Rapid assessment of infant feeding support to HIV-positive women accessing prevention of mother-to-child transmission services in Kenya, Malawi and Zambia

Health Systems Research Unit, Medical Research Council, Francie Van Zyl Drive, Parow, Western Cape 7535, South Africa.
Public Health Nutrition (Impact Factor: 2.48). 05/2009; 12(12):2323-8. DOI: 10.1017/S1368980009005606
Source: PubMed

ABSTRACT The possibility of mother-to-child transmission (MTCT) of HIV through breast-feeding has focused attention on how best to support optimal feeding practices especially in low-resource and high-HIV settings, which characterizes most of sub-Saharan Africa. To identify strategic opportunities to minimize late postnatal HIV transmission, we undertook a review of selected country experiences on HIV and infant feeding, with the aims of documenting progress over the last few years and determining the main challenges and constraints.
Field teams conducted national-level interviews with key informants and visited a total of thirty-six facilities in twenty-one sites across the three countries--eighteen facilities in Malawi, eleven in Kenya and seven in Zambia. During these visits interviews were undertaken with key informants such as the district and facility management teams, programme coordinators and health workers.
A rapid assessment of HIV and infant feeding counselling in Kenya, Malawi and Zambia, undertaken from February to May 2007.
Infant feeding counselling has, until now, been given low priority within programmes aimed at prevention of MTCT (PMTCT) of HIV. This is manifest in the lack of resources - human, financial and time--for infant feeding counselling, leading to widespread misunderstanding of the HIV transmission risks from breast-feeding. It has also resulted in lack of space and time for proper counselling, poor support and supervision, and very weak monitoring and evaluation of infant feeding. Finally, there are very few examples of linkages with community-based infant feeding interventions. However, all three countries have started to revise their feeding policies and strategies and there are signs of increased resources.
In order to sustain this momentum it will be necessary to continue the advocacy with the HIV community and stress the importance of child survival--not just minimization of HIV transmission - and hence the need for integrating MTCT prevention.

  • Source
    [Show abstract] [Hide abstract]
    ABSTRACT: While WHO no longer recommends individual infant feeding counselling to HIV-positive women, it may still be practised in some settings and for specific cases. In any case, lessons can be learned by examining how well front line health workers are able to take on counselling tasks. This qualitative study was designed to assess how counsellors deal with challenges they face in two Kenyan provinces. It consisted of brief post-counselling exit interviews with 80 mothers, observations of 21 counselling sessions and 11 key informant interviews. Much infant feeding counselling was of reasonable quality, better than often reported elsewhere. However, nutrition and infant feeding were given low priority, counsellors' training was inadequate, individual postnatal counselling as well as growth monitoring and promotion were rarely done and complementary feeding was inadequately covered. Acceptable, feasible, affordable, sustainable and safe (AFASS) assessments were not of satisfactory quality. Breast milk expression was mentioned only to a minority and the possibility of heat treatment during the transition to cessation was not mentioned. Counsellors were often biased in discussing risks of breastfeeding and replacement feeding. Implementing the new WHO guidance will reduce the need for AFASS assessments, greatly simplifying both the government's and counsellor's tasks.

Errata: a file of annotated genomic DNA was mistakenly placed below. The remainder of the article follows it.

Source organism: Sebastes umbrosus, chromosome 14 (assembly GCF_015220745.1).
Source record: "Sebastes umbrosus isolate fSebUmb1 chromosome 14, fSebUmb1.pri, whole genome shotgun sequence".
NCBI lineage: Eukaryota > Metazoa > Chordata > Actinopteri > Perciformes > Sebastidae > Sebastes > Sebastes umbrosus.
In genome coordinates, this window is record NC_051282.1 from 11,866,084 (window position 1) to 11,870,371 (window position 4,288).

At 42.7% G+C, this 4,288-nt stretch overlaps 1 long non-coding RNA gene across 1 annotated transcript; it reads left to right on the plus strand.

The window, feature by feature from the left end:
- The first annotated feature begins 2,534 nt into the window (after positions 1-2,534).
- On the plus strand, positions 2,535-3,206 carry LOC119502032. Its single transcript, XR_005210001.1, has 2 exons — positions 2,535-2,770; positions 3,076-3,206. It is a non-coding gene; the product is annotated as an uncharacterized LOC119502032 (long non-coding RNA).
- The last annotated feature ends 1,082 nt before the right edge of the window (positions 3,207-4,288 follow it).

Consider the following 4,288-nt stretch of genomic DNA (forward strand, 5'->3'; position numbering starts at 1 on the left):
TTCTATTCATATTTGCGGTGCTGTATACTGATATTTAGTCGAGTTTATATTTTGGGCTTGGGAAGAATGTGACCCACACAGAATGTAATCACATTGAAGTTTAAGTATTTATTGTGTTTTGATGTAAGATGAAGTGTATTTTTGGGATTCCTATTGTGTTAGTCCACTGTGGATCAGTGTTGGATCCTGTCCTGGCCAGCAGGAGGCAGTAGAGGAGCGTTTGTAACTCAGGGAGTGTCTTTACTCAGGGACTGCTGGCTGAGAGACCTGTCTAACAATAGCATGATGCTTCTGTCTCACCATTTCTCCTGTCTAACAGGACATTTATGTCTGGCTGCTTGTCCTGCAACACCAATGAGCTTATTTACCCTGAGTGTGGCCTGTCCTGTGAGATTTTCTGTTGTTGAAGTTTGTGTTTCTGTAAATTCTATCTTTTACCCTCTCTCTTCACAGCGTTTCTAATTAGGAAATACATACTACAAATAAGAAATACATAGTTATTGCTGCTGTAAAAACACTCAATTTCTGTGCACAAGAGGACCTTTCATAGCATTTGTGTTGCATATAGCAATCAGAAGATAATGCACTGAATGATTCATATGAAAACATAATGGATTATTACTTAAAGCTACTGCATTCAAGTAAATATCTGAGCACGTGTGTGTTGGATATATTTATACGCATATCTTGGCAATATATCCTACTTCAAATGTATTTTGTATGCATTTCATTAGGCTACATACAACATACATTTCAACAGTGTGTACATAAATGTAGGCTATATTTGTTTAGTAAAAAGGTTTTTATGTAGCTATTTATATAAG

International Journal of STD & AIDS 03/2014; 25(13). DOI:10.1177/0956462414526574 · 1.04 Impact Factor
  • Source
  • Source
    [Show abstract] [Hide abstract]
    ABSTRACT: The objective is to describe the trends of infant feedings choices in HIV context after infant feeding counseling. Descriptive retrospective study: Infant feeding counseling (IFC) sessions were offered to HIV pregnant women by the same team of counselors from April 2008 to December 2012. Counseling content was promoting either exclusive breastfeeding (EBF) or exclusive formula feeding (EFF) prior to 2010. Later on, versus EBF+ antiretroviral (ARV) drug given either to the mother or the infant or EFF was the gold standard. Mixed feeding was prohibited. Infants feeding were practices recorded at the first post natal visit.
    04/2014; 17:282. DOI:10.11604/pamj.2014.17.282.3500


1 Download